This also benefits his staff and colleagues’ working practices. It’s essential to know what type of behaviour and language is ethical and permissible to use during an internal investigation so that any possible forthcoming police investigation won’t be affected. Evidence-gathering is invaluable, and it would be easy to inadvertently damage the evidence chain through insufficient knowledge of investigation processes.
As Security Director for Aaron Rail, Chris’s priorities include the provision of highly-trained security staff on all security assignments. “Knowledge is power,” he says, “so I ensure my staff receive continuous training so that they provide a service that stands out above and beyond our competitors.”
This is key to Chris assessing security requests from Aaron Rail’s clients and advising what security measures would be appropriate under the circumstances.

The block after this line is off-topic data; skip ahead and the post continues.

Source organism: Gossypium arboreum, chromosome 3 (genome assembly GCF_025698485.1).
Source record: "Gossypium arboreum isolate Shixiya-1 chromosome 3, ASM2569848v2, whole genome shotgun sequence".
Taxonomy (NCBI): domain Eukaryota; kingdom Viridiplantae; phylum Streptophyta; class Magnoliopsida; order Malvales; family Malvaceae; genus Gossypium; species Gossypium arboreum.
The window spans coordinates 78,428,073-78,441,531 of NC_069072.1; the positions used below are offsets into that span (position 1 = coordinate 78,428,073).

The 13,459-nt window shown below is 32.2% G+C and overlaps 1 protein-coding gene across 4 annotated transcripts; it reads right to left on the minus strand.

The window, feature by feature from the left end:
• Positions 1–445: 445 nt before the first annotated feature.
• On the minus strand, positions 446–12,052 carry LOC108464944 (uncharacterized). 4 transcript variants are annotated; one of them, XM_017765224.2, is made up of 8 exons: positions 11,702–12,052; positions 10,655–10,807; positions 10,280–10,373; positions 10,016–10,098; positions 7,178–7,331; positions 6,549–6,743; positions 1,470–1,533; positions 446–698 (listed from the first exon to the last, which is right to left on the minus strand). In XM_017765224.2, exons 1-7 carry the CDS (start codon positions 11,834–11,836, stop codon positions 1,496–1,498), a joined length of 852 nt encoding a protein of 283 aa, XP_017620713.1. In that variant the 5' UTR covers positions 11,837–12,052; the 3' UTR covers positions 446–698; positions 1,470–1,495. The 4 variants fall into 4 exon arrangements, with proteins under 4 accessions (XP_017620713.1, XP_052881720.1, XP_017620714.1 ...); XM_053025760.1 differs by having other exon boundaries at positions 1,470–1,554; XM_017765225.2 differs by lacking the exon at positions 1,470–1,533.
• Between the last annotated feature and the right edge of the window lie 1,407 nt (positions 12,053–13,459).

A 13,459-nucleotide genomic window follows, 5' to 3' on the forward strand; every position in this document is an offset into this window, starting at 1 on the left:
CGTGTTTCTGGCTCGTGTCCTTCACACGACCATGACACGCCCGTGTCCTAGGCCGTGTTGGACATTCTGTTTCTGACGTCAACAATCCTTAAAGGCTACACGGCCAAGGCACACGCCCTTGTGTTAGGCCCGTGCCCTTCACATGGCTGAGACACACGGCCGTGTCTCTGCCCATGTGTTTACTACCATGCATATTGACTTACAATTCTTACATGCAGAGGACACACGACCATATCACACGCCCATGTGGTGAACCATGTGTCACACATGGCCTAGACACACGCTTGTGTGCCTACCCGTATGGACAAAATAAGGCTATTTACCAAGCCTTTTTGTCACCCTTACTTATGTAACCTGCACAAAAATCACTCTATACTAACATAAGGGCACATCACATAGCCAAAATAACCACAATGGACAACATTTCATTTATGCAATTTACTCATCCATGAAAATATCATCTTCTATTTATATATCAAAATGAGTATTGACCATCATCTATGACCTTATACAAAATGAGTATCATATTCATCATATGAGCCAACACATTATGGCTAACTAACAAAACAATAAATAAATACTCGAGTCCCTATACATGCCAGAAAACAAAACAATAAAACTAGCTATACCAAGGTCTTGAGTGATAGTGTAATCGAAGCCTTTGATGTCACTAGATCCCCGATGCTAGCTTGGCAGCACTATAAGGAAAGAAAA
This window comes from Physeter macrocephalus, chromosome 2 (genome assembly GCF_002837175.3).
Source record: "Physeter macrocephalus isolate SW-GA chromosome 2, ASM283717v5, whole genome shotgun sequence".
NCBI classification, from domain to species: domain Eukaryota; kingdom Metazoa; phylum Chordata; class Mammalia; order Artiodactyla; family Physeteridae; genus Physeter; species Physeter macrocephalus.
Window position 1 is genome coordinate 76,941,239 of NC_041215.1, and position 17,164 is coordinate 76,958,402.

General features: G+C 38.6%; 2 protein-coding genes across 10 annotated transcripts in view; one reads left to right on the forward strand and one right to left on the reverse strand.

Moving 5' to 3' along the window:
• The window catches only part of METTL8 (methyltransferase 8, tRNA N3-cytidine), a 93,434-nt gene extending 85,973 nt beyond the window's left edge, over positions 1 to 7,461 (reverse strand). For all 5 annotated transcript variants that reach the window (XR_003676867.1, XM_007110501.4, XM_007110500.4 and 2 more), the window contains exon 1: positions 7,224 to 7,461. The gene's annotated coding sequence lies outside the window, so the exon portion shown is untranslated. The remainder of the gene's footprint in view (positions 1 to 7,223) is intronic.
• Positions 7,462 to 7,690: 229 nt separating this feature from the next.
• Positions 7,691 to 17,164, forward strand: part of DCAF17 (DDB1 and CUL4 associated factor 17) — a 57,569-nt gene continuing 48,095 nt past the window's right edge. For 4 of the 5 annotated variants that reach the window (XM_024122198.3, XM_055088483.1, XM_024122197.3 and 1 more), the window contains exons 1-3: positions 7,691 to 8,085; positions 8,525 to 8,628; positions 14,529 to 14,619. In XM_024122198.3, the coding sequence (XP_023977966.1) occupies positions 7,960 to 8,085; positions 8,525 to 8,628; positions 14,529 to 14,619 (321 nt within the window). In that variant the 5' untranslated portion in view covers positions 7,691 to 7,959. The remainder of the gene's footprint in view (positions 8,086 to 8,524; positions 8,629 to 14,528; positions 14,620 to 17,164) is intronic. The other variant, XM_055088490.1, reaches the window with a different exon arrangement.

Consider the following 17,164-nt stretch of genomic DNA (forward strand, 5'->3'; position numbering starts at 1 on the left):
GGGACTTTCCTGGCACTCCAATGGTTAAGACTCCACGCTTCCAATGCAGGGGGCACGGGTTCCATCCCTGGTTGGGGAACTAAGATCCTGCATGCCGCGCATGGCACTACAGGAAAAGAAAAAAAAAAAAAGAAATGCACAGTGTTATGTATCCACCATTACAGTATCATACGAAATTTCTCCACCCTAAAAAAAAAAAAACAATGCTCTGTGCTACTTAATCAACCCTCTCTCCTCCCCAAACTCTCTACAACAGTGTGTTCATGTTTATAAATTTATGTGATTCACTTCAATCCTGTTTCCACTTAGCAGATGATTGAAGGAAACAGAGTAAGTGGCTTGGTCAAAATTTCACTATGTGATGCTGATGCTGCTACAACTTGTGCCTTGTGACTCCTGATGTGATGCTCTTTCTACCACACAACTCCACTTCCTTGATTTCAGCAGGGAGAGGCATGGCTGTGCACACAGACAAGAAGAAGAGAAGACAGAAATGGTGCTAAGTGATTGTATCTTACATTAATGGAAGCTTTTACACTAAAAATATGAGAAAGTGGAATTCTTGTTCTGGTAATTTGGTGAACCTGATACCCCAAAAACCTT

The main security challenges currently facing the rail industry – and specifically Chris’s security teams – include general trespass and theft of copper cable and equipment from station compounds and rail works. Consequent disruption to rail upgrades is very considerable, exacerbated by the increasing value of copper cable within the scrap metal industry, and the temptation to thieve, which that causes. Fortunately, Chris’s security teams have thwarted numerous thefts in this respect and have been integral to the arrest and arraignment of offenders.
Specifically, Chris’s experience in surveillance and covert detection, as well as interviewing high-profile suspects and working as a family liaison officer, has fine-tuned his facility to ‘read’ people via their responses and body language, and given him a sixth sense when a suspect is not telling the truth, or is stressed or emotionally upset.
As he says, “I assess a person’s response when I speak to them, and I can identify people who may be suffering with stress or emotionally within the workplace or within their home life.” When it comes to clamping down on cable theft and potential criminality through focussed detective work, Aaron Rail and the TRU West Alliance have the best possible operative at the helm in the shape of Chris Gill.